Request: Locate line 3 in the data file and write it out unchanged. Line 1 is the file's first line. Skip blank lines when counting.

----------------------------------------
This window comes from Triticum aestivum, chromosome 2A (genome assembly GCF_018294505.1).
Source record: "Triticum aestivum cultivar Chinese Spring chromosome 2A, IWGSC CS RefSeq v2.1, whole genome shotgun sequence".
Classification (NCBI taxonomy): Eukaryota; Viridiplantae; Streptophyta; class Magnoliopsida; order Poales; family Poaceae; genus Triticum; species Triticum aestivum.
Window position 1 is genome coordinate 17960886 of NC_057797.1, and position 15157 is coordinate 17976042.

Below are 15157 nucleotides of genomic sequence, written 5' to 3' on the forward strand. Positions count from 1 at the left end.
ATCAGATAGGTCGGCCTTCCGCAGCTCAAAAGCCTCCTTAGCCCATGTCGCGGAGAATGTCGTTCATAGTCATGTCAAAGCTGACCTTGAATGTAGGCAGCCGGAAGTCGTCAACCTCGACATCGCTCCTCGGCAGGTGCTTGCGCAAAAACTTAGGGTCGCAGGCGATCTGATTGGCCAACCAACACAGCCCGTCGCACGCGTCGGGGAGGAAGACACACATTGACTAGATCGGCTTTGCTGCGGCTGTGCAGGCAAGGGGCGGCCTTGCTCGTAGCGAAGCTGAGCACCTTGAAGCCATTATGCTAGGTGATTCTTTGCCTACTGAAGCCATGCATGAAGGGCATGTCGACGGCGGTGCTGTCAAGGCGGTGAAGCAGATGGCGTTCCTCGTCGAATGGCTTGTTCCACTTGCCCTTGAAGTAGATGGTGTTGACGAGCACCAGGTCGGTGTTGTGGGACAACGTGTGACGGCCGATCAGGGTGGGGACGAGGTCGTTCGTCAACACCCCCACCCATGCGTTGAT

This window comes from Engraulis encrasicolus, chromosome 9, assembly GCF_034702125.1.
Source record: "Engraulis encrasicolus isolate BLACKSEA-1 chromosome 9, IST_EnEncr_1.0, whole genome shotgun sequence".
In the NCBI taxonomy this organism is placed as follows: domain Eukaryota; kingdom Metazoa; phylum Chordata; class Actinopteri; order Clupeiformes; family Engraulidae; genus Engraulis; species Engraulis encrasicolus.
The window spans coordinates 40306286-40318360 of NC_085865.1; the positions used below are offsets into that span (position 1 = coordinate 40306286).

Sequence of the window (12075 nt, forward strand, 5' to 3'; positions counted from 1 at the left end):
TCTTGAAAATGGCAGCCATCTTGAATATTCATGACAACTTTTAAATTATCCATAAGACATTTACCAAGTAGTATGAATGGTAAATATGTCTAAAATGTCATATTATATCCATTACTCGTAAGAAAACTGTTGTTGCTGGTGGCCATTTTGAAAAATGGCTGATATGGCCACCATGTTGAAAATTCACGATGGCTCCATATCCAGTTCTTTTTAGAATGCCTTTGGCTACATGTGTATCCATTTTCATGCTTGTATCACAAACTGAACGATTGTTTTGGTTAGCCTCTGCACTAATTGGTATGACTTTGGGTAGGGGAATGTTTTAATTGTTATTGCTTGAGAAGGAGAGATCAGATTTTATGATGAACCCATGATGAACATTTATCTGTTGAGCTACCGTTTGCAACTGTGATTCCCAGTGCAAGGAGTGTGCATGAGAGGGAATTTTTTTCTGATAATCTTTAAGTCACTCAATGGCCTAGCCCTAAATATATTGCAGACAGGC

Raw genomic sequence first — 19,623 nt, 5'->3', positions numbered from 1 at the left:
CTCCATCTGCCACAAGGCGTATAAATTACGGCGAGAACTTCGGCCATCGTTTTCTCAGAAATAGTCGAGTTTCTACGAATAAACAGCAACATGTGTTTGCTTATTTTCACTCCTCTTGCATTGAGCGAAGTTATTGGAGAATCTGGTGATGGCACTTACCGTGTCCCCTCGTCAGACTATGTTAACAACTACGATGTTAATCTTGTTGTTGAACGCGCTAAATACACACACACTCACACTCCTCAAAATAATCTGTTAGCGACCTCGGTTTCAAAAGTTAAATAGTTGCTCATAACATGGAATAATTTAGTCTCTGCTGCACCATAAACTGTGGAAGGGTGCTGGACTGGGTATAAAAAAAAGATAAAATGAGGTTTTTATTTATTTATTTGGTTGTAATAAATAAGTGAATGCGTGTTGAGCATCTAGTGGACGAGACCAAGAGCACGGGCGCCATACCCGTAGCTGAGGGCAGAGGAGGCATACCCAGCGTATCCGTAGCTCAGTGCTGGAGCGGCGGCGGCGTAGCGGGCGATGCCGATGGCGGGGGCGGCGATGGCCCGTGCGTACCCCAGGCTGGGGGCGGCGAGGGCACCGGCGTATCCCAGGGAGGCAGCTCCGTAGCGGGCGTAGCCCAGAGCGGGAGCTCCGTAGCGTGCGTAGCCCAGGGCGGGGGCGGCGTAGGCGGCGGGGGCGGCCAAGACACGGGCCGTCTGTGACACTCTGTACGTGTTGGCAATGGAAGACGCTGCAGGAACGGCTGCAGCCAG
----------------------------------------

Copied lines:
Classification (NCBI taxonomy): Eukaryota; Viridiplantae; Streptophyta; class Magnoliopsida; order Poales; family Poaceae; genus Triticum; species Triticum aestivum.